After delivering regards from Madame Peggy,
Sally said little about the old days.
She knew why I was there. Anne McConnell?
She shook her head. She went up and asked
her bartender. He shook his head.
She chatted him up a moment. Quick style
for an elder, older than my mother . . .
Said, He knows the names of the blues singers
in New York. Says she must be known
only by Gothamites. I hadn’t heard
that word in years, maybe not since Batman.
I smiled, she smiled, I said I loved her place.
She said, I remembered you, you’re married
to that black Irish beauty. Are you still?
No. I thought of Adore. No need to say
more, she flounced more than walked me to the door.
She gave me a kiss on the cheek, I gave
her a kiss full on her mouth. Less makeup
in her lipstick than her powdered, rouged cheek.
She said I should talk to this old black man
in the Fillmore who kept up on such things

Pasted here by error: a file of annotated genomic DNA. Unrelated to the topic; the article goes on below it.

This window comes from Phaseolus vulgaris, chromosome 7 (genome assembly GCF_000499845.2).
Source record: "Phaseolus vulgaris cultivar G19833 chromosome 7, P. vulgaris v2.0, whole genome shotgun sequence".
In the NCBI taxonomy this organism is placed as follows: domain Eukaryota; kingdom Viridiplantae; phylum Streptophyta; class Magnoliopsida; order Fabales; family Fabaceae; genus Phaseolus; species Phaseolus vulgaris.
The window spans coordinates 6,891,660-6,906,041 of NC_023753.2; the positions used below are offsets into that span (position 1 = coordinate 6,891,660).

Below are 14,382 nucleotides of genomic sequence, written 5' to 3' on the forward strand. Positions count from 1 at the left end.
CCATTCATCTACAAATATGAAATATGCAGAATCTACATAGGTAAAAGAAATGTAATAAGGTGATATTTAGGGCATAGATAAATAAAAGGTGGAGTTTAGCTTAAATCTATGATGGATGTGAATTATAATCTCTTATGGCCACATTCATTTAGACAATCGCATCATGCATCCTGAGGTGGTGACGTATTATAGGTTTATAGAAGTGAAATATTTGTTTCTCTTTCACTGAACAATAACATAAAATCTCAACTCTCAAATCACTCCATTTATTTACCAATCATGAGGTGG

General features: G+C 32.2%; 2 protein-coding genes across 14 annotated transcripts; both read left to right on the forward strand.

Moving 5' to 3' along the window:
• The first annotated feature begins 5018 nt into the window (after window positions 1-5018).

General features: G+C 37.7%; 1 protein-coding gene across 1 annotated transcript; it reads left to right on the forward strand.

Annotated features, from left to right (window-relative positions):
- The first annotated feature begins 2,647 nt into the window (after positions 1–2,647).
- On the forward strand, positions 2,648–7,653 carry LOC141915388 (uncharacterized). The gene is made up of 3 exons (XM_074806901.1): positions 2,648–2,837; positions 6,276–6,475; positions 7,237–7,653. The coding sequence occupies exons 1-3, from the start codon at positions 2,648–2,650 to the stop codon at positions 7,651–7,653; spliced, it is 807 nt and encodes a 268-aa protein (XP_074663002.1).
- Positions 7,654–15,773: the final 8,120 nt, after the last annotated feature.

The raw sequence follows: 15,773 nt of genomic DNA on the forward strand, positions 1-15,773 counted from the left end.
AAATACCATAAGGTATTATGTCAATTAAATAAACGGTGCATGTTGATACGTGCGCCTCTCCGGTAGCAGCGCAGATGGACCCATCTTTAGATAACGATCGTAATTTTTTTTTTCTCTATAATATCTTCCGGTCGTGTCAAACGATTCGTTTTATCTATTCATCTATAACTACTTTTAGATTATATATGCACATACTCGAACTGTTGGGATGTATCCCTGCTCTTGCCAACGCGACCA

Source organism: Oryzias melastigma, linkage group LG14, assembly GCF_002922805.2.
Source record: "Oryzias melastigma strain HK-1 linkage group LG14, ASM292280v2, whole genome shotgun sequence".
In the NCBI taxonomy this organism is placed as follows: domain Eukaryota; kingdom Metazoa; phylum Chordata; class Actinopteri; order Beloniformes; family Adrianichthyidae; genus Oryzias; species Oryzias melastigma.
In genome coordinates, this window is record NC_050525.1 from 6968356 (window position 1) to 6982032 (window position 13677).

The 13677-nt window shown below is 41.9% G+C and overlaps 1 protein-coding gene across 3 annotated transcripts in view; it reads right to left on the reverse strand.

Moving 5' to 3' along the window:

since the blues were ageless. His name sounded
like B. B. King. G. G. Carter. I walked
to his address after parking, passing
two hookers and a pimp two blocks away.
The pimp sized me up after I said no
very graciously to the hooker who
asked me if I’d like to go down with her.
And I said, Where’s down? She said, Down on me.
I laughed and smiled at the same time.
That’s when the pimp gave me the once-over.
I always loved life wilder than normal,
Cathleen liked to say, as did Leila
in Chicago. G. G. Carter was home.
I have no idea how old he is.
By now he may be was, that was a week
ago. Cathleen just called to ask me in
to sleep with her tonight. She has her way
of saying. She too wilder than normal.
G. G. Carter said he’d heard the name Anne
McConnell, called herself Irish Mama.
(10 June 2011)
copyright 2011 by Floyce Alexander